The conclusion to The Sons of Ares left astronaut Helen Freeman and her crew who knows where. On course for Earth in 2036 after a mission to Mars with astonishing revelations, they vanished from all tracking technology on Earth. There are reflections of the first volume as it’s established decades have somehow elapsed and Helen and Aleksa appear to be the only people living aboard their craft.

Rapidly thereafter it’s discovered that their craft is hitched to something else that dwarves it, something far beyond the ability of Earth’s technology to create when their journey began.

Richard Marazano shifts tone with this volume, deliberately supplying few answers as he concentrates on imbuing his story with an air of tension, foreboding and mystery. Exploration is intercut with messages from Earth, transmitted decades previously, and it rams home the tragedy of the situation. While on Earth Helen could always kid herself that she’d be able to make up for lost time with her daughter Sofia, yet now that’s been whipped away from her. The previous two chapters had pulled their emotional power from Sofia’s resentment, and that’s switched here, as there’s very little of Sofia and the book is weaker for this.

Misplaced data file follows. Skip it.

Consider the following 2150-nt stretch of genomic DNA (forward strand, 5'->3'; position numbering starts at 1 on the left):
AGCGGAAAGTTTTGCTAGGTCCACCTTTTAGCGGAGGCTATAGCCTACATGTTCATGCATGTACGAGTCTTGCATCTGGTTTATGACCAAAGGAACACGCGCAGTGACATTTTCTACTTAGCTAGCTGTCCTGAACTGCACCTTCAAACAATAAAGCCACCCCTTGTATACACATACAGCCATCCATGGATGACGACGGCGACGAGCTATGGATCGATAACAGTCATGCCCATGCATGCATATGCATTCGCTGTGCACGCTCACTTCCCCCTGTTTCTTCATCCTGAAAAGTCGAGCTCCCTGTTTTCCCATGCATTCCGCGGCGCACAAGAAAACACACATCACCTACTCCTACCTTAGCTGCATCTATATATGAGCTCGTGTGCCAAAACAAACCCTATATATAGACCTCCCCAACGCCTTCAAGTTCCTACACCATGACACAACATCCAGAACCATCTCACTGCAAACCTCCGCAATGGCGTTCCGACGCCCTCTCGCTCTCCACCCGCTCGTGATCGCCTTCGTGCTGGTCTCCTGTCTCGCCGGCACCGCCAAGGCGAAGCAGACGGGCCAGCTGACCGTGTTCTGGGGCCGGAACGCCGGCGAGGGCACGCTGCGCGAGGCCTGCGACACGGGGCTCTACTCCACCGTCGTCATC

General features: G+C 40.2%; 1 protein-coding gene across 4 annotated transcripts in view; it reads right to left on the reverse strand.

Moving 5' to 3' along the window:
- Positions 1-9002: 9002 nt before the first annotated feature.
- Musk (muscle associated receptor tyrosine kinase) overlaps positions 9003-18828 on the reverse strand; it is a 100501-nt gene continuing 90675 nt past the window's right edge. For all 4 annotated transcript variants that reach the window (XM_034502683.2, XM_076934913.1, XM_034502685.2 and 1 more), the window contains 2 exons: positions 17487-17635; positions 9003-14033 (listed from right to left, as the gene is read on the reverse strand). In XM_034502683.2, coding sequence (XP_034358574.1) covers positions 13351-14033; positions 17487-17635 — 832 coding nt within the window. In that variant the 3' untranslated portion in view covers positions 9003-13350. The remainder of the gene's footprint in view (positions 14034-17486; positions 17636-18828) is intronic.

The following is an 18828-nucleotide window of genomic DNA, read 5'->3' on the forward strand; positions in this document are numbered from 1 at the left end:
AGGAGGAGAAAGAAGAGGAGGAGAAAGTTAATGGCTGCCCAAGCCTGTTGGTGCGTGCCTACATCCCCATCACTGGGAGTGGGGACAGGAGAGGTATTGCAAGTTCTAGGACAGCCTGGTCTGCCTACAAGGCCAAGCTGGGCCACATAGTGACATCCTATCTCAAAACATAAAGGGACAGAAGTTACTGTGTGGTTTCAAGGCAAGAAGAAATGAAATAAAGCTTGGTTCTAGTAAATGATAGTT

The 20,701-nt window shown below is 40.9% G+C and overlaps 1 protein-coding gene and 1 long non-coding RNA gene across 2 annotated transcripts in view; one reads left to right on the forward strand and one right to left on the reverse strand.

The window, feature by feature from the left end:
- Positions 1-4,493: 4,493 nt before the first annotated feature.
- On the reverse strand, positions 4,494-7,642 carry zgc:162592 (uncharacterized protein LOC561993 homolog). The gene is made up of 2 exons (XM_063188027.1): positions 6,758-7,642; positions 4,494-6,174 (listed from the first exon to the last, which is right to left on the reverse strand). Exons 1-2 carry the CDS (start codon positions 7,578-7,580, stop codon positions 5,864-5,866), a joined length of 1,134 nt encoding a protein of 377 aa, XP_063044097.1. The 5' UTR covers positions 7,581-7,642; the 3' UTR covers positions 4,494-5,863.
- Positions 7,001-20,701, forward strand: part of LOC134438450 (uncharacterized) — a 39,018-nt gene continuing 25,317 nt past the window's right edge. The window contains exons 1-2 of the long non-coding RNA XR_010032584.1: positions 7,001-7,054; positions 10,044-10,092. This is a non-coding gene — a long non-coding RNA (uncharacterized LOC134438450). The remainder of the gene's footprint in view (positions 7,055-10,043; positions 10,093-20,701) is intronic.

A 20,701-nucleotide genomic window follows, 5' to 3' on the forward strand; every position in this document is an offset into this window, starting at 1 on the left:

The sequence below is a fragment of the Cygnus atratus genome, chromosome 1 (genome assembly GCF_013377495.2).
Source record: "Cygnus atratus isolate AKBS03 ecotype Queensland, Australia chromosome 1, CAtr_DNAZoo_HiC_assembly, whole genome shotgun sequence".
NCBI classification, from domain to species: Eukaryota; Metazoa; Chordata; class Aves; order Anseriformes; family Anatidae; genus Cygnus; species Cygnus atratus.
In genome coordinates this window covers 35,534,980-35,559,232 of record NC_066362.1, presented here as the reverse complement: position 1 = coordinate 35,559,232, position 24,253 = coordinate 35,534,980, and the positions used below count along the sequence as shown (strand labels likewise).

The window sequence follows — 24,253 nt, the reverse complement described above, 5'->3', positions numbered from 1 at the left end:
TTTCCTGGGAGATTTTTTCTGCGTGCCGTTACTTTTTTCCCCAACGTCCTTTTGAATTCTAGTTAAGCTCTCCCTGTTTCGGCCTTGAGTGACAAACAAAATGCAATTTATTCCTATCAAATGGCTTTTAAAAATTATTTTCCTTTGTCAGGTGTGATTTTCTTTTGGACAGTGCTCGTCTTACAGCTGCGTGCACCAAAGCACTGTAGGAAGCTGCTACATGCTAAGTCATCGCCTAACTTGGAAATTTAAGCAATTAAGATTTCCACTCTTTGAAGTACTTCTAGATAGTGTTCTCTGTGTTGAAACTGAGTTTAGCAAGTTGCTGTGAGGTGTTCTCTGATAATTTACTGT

The illustration is rich and gloomy, although Jean-Michel Ponzio’s reliance on photo poses for the cast delivers a static quality on occasion. He fills their environment with wonders, though, dedicating the time to construct entirely plausible alien scenarios. Previously Ponzio has depicted a close, claustrophobic atmosphere, but in Civilisation he supplies a prevailing air of insignificance as Helen and Aleksa explore.

Although steeped in hard science-fiction, this entire series is a cerebral experience, pondering man’s place in the greater scheme of things. The explanation of the title given in volume one attains a far greater significance, but Marazano doesn’t lay everything out neatly. While in no way cheating or wishy-washy, there’s considerable room for reader interpretation of what’s occurred. Towards the end there’s a dedication noting “gave her the courage to live her dreams whatever the cost”. In context this is rather an odd message, yet, paradoxically, it’s also the heart of the book, reinforcing our isolation.

There are a lot of big questions posed throughout The Chimpanzee Complex, and not all are answered, but it’s a series that lurks in the mind long after the conclusion. Some similarities suggest that the makers 2014 movie Interstellar were aware of these graphic novels.